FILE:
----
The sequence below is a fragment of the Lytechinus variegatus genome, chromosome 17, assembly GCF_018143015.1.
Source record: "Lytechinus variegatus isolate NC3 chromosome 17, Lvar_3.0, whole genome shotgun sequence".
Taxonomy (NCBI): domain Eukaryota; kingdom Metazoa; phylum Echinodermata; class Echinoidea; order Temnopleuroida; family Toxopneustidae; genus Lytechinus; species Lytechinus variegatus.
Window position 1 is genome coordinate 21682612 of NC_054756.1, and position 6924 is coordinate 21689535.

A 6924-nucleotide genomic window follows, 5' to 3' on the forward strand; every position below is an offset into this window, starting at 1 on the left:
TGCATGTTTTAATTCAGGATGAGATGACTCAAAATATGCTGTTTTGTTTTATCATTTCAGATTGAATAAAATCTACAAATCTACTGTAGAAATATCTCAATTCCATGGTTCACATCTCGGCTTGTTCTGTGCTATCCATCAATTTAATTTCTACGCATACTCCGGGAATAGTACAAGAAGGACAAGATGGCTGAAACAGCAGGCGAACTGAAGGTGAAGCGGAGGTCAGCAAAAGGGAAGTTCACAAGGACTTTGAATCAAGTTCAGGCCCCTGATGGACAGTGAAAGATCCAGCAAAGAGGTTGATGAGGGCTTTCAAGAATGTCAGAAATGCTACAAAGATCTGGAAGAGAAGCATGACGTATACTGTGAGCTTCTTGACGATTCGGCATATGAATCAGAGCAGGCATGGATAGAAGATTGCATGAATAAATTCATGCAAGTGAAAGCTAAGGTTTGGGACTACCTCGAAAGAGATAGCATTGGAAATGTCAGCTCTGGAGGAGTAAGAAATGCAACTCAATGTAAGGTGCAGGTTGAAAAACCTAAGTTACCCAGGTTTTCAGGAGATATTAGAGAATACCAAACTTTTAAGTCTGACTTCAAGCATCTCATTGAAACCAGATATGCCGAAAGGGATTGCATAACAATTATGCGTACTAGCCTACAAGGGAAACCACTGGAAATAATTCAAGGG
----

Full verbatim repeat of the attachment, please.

The sequence below is a fragment of the Lytechinus variegatus genome, chromosome 17, assembly GCF_018143015.1.
Source record: "Lytechinus variegatus isolate NC3 chromosome 17, Lvar_3.0, whole genome shotgun sequence".
Taxonomy (NCBI): domain Eukaryota; kingdom Metazoa; phylum Echinodermata; class Echinoidea; order Temnopleuroida; family Toxopneustidae; genus Lytechinus; species Lytechinus variegatus.
Window position 1 is genome coordinate 21682612 of NC_054756.1, and position 6924 is coordinate 21689535.

A 6924-nucleotide genomic window follows, 5' to 3' on the forward strand; every position below is an offset into this window, starting at 1 on the left:
TGCATGTTTTAATTCAGGATGAGATGACTCAAAATATGCTGTTTTGTTTTATCATTTCAGATTGAATAAAATCTACAAATCTACTGTAGAAATATCTCAATTCCATGGTTCACATCTCGGCTTGTTCTGTGCTATCCATCAATTTAATTTCTACGCATACTCCGGGAATAGTACAAGAAGGACAAGATGGCTGAAACAGCAGGCGAACTGAAGGTGAAGCGGAGGTCAGCAAAAGGGAAGTTCACAAGGACTTTGAATCAAGTTCAGGCCCCTGATGGACAGTGAAAGATCCAGCAAAGAGGTTGATGAGGGCTTTCAAGAATGTCAGAAATGCTACAAAGATCTGGAAGAGAAGCATGACGTATACTGTGAGCTTCTTGACGATTCGGCATATGAATCAGAGCAGGCATGGATAGAAGATTGCATGAATAAATTCATGCAAGTGAAAGCTAAGGTTTGGGACTACCTCGAAAGAGATAGCATTGGAAATGTCAGCTCTGGAGGAGTAAGAAATGCAACTCAATGTAAGGTGCAGGTTGAAAAACCTAAGTTACCCAGGTTTTCAGGAGATATTAGAGAATACCAAACTTTTAAGTCTGACTTCAAGCATCTCATTGAAACCAGATATGCCGAAAGGGATTGCATAACAATTATGCGTACTAGCCTACAAGGGAAACCACTGGAAATAATTCAAGGG